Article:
Low in calories, kueh bangkit is a good snack for people with diabetes to nibble on while visiting relatives. Each piece of these iconic white coconut cookies contains 0.9g of sugar, making it less sweet and lower in calories than other traditional Chinese New Year snacks.

4. Emping

These Indonesian fried crackers are made from the ground-up seeds of the Gnetum gnemon tree, commonly known as belinjo or paddy oats. Belinjo contains a helpful chemical called trans-resveratrol which can help to fight diabetes by making our bodies more sensitive to insulin.

5. Oranges

Mandarin oranges are not just useful as gifts to relatives during Chinese New Year, but also as a nutritious snack for someone with diabetes. Like other citrus fruits, oranges are full of vitamin C, fiber, and potassium. Oranges are also good for a diabetic diet because they have a low glycaemic index, which means that they will not cause blood sugar levels to increase quickly after eating them.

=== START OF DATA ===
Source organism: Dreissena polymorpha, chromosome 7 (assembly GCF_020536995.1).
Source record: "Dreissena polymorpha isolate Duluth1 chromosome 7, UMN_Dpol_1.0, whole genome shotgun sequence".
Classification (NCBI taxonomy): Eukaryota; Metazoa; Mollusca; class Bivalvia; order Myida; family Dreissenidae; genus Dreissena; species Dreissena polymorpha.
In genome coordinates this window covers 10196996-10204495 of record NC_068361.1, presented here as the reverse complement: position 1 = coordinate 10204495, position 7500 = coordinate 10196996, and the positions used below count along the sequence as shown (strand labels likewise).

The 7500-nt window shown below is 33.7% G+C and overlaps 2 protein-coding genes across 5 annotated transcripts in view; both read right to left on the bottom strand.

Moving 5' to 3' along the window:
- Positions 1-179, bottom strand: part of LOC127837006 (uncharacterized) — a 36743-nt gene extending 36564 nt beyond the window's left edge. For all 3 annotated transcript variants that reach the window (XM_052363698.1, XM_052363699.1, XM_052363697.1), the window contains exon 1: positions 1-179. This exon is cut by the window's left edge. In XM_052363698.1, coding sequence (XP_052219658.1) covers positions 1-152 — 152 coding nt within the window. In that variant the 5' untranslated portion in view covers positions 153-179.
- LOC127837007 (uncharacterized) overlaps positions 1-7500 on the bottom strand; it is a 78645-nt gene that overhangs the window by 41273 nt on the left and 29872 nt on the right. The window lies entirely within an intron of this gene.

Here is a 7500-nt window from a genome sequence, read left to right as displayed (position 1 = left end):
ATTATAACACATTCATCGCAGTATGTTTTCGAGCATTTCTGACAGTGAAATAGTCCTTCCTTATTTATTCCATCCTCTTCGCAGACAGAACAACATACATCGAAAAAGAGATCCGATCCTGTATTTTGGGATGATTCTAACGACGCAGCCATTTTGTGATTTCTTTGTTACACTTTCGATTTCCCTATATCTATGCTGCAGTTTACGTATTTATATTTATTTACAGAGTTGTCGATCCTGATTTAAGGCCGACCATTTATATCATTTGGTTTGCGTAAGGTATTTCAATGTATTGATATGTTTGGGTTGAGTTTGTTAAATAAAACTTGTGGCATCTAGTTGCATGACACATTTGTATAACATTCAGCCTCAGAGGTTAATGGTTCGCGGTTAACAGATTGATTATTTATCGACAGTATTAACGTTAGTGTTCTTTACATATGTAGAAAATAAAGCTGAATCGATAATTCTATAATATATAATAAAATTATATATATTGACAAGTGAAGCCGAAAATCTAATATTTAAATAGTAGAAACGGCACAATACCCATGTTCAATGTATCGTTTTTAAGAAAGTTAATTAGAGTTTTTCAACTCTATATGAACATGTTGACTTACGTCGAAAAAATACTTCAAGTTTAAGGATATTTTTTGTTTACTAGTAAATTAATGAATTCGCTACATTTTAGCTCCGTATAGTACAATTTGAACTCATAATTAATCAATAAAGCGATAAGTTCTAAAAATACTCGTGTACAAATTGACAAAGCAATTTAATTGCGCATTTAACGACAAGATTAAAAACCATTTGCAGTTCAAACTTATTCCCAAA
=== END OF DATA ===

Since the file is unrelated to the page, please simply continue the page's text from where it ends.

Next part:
6. Watermelon Seeds

Melon seeds might be small, but they are jam-packed with nutrients. Watermelon seeds are high in antioxidants and minerals like potassium, copper, and zinc. While melon seeds can be found in different flavours on the market, we recommend eating them unflavoured to enjoy more of their natural health benefits.

Besides Chinese New Year snacks that you can find in supermarkets and at home, we also recommend these healthy baked treats from local bakeries in Singapore:

7. Almond Butter Pineapple tarts by Nuttier

Nuttier’s special twist on a Chinese New Year favourite uses organic oat flour and almond butter. People on a diabetic diet can savour these tarts which contain no added refined sugar and just 2.5g of fat per serving. This and other healthy snacks, like granola clusters and almond butter cookies, can be found on Nuttier’s website